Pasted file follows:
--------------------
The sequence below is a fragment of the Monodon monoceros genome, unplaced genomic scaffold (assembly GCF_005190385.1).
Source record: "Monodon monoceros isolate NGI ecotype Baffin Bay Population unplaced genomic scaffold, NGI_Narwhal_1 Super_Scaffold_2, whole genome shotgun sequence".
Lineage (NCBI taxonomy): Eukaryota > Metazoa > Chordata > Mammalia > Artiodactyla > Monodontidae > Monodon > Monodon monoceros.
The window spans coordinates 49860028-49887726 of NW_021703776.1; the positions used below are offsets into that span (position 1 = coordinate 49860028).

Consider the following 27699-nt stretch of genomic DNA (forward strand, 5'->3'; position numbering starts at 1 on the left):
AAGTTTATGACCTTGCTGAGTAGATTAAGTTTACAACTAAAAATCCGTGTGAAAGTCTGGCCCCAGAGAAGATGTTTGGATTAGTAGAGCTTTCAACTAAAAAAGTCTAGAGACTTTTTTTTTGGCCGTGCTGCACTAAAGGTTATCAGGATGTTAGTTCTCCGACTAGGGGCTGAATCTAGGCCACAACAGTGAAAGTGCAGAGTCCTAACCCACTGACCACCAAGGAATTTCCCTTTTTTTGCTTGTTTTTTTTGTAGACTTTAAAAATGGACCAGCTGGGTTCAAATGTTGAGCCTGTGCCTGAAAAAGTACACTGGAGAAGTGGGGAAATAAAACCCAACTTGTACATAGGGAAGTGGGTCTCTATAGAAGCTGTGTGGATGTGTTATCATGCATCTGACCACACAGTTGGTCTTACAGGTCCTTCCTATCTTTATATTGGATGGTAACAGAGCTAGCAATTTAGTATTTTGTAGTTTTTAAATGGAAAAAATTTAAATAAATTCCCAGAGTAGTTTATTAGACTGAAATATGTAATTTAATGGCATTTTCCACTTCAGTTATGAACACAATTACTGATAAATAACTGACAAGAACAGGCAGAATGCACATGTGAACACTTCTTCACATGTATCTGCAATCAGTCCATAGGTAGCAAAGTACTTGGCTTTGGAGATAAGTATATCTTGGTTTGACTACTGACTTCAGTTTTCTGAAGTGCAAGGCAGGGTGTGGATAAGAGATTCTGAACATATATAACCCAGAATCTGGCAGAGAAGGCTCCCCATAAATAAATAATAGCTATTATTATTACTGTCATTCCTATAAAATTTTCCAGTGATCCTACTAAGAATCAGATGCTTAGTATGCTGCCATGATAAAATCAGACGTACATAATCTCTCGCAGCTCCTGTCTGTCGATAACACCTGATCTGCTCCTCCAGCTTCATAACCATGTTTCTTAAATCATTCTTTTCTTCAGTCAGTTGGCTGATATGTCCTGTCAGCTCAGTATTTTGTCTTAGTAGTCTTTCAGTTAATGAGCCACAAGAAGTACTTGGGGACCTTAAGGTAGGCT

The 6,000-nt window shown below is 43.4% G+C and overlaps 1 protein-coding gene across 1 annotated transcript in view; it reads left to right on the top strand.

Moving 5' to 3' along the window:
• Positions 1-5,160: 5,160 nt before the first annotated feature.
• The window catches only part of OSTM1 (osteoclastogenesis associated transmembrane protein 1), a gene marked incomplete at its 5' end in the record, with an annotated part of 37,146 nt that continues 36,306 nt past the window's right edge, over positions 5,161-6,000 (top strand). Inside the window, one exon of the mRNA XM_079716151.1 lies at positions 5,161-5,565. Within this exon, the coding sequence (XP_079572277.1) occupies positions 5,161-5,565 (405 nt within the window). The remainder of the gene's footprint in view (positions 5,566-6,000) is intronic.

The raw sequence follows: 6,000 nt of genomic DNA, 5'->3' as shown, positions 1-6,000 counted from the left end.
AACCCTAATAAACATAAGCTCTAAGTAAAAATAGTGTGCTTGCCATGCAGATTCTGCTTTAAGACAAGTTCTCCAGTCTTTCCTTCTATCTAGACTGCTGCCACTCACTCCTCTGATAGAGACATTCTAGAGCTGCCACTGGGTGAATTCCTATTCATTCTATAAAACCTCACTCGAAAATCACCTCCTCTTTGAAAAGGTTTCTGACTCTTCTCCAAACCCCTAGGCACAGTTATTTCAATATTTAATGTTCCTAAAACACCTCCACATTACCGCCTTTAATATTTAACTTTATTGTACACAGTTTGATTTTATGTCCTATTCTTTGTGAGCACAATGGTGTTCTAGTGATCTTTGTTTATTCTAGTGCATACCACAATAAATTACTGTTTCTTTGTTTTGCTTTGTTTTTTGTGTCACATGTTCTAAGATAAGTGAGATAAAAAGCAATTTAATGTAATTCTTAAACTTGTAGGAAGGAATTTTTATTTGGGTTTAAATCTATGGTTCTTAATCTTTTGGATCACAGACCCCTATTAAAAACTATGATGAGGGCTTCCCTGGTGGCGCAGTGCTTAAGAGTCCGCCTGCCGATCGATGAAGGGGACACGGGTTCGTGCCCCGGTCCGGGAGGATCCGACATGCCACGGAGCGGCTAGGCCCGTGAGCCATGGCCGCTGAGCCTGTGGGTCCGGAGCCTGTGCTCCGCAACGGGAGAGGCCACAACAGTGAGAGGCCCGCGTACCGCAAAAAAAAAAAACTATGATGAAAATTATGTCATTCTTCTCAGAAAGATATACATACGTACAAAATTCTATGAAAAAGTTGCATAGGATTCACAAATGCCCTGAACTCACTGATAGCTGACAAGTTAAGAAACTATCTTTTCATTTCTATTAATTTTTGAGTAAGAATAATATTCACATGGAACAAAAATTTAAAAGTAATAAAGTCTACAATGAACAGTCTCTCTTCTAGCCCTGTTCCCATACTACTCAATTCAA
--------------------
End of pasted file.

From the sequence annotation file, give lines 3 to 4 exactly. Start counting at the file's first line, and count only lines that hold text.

Lineage (NCBI taxonomy): Eukaryota > Metazoa > Chordata > Mammalia > Artiodactyla > Monodontidae > Monodon > Monodon monoceros.
The window spans coordinates 49860028-49887726 of NW_021703776.1; the positions used below are offsets into that span (position 1 = coordinate 49860028).